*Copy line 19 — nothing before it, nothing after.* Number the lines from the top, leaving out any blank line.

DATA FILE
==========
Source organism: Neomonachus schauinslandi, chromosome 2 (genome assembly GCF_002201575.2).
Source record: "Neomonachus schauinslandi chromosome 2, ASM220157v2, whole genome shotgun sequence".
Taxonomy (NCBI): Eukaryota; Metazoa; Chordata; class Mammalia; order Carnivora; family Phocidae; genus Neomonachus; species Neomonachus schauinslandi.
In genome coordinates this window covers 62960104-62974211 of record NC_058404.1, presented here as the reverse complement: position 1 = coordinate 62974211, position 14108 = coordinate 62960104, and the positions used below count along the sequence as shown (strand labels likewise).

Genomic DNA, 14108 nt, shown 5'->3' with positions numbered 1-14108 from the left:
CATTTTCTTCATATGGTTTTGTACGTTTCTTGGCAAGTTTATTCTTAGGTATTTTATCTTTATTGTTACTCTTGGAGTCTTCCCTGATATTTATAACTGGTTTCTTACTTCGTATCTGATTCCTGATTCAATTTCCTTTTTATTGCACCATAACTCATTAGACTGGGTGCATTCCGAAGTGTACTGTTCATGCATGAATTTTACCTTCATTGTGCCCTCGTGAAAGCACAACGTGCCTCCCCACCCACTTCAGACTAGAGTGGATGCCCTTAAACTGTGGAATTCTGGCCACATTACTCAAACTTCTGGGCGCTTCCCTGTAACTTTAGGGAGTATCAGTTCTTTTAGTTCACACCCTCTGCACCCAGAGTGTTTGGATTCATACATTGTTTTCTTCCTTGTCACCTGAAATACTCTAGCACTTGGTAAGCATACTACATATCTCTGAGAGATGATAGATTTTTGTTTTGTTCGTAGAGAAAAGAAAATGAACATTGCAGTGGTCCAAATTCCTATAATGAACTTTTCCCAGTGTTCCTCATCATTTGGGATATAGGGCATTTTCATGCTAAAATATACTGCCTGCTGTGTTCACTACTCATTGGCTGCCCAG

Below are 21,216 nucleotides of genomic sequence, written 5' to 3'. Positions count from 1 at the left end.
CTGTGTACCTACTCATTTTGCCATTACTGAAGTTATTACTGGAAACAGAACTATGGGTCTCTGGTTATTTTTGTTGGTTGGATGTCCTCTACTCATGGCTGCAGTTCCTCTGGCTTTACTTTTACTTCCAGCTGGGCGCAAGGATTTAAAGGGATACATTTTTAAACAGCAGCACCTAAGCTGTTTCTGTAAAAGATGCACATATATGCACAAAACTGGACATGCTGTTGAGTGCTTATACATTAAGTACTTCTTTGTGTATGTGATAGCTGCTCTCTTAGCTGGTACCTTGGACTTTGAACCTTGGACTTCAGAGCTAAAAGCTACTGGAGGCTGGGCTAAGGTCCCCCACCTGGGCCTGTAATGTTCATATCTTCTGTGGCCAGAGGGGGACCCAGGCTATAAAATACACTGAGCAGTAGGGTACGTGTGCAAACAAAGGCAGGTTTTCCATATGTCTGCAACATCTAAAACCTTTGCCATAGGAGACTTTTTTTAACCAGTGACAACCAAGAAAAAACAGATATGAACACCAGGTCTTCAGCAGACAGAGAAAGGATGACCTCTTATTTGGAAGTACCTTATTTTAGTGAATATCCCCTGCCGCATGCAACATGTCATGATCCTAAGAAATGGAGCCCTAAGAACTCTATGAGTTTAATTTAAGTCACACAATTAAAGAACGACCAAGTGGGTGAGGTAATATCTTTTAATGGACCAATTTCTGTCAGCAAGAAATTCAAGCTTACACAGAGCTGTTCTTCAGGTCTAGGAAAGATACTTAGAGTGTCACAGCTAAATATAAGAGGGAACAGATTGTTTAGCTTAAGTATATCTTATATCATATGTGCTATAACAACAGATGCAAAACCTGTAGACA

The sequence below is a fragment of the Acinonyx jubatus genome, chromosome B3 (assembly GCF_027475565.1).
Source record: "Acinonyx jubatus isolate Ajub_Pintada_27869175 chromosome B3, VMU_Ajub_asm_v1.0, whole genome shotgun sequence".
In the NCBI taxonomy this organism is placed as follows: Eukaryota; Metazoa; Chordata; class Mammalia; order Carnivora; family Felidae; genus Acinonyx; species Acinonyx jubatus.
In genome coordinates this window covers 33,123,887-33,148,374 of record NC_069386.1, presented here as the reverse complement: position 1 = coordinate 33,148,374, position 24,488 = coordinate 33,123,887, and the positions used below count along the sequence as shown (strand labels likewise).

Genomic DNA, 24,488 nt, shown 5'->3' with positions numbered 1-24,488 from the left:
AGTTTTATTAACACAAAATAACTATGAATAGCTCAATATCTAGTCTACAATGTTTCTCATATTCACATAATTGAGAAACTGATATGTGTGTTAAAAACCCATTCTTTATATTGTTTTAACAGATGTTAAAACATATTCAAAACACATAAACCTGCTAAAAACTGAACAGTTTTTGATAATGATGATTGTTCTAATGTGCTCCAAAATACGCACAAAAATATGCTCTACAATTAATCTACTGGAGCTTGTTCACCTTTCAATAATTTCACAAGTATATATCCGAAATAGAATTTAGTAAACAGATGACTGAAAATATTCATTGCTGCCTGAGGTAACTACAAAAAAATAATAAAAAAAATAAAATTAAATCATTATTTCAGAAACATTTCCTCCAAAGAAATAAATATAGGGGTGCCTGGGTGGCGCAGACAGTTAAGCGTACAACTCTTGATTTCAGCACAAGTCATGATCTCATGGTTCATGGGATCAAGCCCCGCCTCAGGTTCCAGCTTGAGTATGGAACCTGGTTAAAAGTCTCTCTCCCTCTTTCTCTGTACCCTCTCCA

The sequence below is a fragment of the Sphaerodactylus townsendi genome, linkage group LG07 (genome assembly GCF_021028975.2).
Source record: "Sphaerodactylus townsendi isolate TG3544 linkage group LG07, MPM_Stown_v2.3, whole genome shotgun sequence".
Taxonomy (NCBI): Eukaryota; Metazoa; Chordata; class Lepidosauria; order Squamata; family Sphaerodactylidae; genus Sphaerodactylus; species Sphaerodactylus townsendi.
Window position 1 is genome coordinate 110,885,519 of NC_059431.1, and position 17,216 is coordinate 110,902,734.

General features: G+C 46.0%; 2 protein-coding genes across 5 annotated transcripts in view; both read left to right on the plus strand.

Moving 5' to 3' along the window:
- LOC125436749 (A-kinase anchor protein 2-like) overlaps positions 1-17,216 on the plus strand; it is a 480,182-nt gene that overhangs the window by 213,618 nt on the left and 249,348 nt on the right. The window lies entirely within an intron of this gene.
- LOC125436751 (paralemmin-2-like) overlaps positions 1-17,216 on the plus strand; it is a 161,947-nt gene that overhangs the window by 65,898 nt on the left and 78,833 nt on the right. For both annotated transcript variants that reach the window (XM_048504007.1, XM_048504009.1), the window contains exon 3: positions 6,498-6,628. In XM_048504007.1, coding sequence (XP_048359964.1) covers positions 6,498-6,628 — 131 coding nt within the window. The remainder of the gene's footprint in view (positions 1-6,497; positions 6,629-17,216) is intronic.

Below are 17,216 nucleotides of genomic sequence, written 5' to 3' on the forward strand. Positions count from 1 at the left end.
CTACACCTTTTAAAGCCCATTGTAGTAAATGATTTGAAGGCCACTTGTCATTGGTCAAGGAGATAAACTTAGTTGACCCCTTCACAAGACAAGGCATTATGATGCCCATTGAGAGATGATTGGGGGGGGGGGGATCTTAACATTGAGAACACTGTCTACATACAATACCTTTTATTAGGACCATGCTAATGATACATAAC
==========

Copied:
General features: G+C 46.0%; 2 protein-coding genes across 5 annotated transcripts in view; both read left to right on the plus strand.